My "Sweetheart" Rosy Bourke.
He is an opaline fallow with red eyes.
As an FYI: My Splendid (Scarlet-chested) parakeets have always waited a while between clutches. Not so, the Bourkes who go right back and begin again ... often even before the previous clutch is completely weaned.
Peace and Blessings.

Friday, May 10, 2013

Lineolated Parakeet in Cobalt Blue, Our Newest Bird

Acquired Sunday, a cobalt blue Lineolated parakeet.
Call me "Mr. Blue." Looking for a yellow hen.

I decided to try Lineolated Parakeets and this pretty boy is my first. A lovely cobalt blue.
Unfortunately, before he came to us he lived in a room with Lovebirds. And, since Linnies are great mimics, he can sound like them. Typically Linnie's aren't supposed to be loud, but sadly he sometimes yells like a Lovebird.
My preference for indoor birds is that they be quiet — my hearing is very good and anything loud is difficult to endure. My favorite birds are still Bourke parakeets.
I hope "Mr. Blue," as we call him, will begin to mimic the Bourkes and Lady Gouldians and forget about the Lovebirds — now many miles away. He tries to talk and seems to say, "pretty bird," and he can wolf whistle. His greatest achievement however is mimicking our new puppy!
If I hear the puppy cry (he's still a baby), I go running to check on him. More often than not it's the Linnie. He can sound exactly like our new little puppy.
The author of the article reproduced below on Lineolated Parakeets is posted with the author's permission. A lifelong bird breeder extraordinaire, he is now retired and prefers to avoid any more publicity that might lead to more contacts. I'm so grateful he's been willing to impart some of his wisdom to me over past years.

Originally published in the 2000 Convention Proceedings of the American Federation of Aviculture.
 “Of the various smaller parrots and parakeets that I've been privileged to keep and breed over the last 56 years, the charming little Barred, or as it is more commonly referred to in the U.S, the Lineolated Parakeet has become one of my favorites. The name Barred Parakeet was apparently given due to the fact that there is a distinct black barring on the feathers of all colors except the lutino and cream albino mutations.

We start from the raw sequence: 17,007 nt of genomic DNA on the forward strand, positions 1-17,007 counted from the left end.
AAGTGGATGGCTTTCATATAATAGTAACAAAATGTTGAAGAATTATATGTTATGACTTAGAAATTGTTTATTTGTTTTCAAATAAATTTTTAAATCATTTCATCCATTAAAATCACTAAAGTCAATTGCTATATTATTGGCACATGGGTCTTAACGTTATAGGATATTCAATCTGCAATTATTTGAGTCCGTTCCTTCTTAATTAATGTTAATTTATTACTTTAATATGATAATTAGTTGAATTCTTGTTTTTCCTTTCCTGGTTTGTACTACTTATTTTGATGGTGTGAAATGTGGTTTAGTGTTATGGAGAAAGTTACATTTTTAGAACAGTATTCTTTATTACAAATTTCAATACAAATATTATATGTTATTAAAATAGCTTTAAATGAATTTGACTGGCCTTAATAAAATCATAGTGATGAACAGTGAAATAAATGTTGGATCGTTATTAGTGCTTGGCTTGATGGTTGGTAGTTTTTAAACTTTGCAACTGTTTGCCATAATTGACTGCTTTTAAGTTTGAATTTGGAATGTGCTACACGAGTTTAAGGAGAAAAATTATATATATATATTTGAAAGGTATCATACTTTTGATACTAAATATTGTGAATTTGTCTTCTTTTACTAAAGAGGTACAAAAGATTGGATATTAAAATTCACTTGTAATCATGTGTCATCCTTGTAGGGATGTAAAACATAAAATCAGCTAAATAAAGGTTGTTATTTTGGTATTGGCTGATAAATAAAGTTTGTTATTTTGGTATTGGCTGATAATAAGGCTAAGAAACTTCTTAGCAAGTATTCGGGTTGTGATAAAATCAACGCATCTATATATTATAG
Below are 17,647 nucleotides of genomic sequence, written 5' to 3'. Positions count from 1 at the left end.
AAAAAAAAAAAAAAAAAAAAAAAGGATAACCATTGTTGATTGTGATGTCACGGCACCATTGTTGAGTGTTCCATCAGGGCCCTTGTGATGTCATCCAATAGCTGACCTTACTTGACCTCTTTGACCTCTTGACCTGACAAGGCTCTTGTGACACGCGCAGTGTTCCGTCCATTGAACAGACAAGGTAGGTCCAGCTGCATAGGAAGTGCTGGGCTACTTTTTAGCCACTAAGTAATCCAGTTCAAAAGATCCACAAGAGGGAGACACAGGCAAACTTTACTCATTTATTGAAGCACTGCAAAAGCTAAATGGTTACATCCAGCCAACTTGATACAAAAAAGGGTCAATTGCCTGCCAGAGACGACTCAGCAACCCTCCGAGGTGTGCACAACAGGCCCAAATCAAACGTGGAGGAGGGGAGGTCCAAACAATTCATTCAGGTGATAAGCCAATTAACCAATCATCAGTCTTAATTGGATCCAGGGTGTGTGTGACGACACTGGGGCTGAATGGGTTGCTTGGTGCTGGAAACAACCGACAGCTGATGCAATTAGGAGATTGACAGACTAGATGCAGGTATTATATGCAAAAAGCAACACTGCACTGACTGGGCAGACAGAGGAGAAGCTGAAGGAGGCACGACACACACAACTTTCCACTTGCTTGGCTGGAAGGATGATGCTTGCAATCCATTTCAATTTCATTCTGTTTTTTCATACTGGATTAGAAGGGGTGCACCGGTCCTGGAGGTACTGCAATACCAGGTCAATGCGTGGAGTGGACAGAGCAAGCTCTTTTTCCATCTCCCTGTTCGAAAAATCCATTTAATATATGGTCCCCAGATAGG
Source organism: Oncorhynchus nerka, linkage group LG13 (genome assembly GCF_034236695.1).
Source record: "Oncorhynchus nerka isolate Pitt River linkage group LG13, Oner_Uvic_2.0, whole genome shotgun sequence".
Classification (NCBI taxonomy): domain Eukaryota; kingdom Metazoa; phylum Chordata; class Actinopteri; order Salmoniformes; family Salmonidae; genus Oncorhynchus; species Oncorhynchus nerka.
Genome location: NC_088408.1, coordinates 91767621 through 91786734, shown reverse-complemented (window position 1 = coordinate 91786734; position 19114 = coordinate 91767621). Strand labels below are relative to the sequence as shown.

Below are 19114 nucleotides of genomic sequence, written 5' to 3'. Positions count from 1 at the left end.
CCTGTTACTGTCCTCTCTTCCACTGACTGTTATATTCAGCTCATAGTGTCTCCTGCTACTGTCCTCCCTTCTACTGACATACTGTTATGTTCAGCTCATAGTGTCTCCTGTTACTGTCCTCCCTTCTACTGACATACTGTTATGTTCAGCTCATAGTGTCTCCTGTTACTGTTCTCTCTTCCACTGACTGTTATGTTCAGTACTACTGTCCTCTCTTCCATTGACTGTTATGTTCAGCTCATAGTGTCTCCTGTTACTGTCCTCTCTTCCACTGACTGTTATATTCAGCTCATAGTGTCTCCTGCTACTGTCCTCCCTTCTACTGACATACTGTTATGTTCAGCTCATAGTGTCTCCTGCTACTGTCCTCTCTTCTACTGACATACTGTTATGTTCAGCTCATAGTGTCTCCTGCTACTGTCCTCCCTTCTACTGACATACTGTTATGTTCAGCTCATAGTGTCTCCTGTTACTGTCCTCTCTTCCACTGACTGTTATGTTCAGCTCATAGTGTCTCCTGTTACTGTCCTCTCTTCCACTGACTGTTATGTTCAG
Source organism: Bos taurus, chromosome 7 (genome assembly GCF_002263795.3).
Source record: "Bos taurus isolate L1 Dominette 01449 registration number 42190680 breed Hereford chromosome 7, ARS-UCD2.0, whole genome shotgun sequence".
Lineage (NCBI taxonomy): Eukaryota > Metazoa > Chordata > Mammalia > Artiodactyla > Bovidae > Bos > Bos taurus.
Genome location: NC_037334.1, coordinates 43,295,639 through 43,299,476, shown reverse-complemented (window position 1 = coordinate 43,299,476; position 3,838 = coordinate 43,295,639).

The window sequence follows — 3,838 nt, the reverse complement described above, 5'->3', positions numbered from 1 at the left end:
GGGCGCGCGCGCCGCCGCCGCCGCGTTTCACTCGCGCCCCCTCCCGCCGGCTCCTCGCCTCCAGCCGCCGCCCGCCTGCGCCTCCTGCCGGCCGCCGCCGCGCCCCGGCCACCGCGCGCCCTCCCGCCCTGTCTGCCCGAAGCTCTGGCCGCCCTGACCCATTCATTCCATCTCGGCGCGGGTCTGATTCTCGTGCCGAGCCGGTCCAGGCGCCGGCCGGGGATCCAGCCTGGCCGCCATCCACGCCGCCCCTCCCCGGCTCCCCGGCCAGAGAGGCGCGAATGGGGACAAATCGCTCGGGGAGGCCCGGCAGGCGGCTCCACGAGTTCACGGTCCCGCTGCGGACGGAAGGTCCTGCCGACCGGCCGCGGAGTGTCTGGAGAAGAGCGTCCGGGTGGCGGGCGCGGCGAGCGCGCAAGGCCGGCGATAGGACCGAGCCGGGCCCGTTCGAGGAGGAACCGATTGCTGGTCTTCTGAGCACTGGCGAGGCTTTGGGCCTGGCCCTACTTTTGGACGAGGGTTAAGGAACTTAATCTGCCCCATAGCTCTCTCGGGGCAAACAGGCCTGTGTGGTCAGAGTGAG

My first experience with the species was in 1957, when I was able to purchase 4 birds from a dealer in South California. I was told at the time that they had been captive bred. I later learned that these were probably contraband birds, and were almost certainly l. lineola from Mexico. These 4 birds eventually died, without reproducing.
I did not personally encounter the species again until 1992, when I was able to acquire some domestic-bred stock from Europe, through a broker in California, of the l. tigrinus subspecies. These birds have proven quite easy to breed, and have been very prolific. The have the wonderful characteristics of being both quiet and steady pets, while readily learning to mimic human speech, and whistle tunes. We have had several start to whistle tunes before they were completely weaned from hand-feeding!
Even though some people believe this species to be visually dimorphic, in that there is supposed to be more black present in the central tail feathers of the male bird, I have not found this method of sexing to be always reliable. When I first started working with this species, I "lost" an entire season with 2 pairs, due to improper pairing by the visual guidelines given. I now always DNA sex them to be certain. I would certainly recommend that others do the same. With the modern technology available to us today, there is no longer any reason, or excuse, to guess about the sex of any bird!
The Lineolated is a very peaceful bird, both with its own kind and other non-aggressive species. I have been told that in European aviaries, it is not uncommon to view them in a mixed environment containing finches, canaries, and neophema grass parakeets.
A Lineolated playing with a baby Amazon parrot.
Although I have never personally tried it, I know of at least one Aviculturist here in the U.S. that has had good results breeding the Lineolated in a colony setting. As with other species, it would be advisable to supply at least 3 boxes for every 2 pairs of birds, when breeding in a colony. These little birds do not seem particularly "fussy" about their nest boxes, and I know of people who breed them in standard Budgie nests. Since I have been fortunate enough to see pictures of European breeding facilities, we have chosen the horizontal style nest box that is sometimes used for Budgies, but is more often favored by many breeders of Parrotlets. This is the style that seems to be preferred by the more successful breeders in Europe.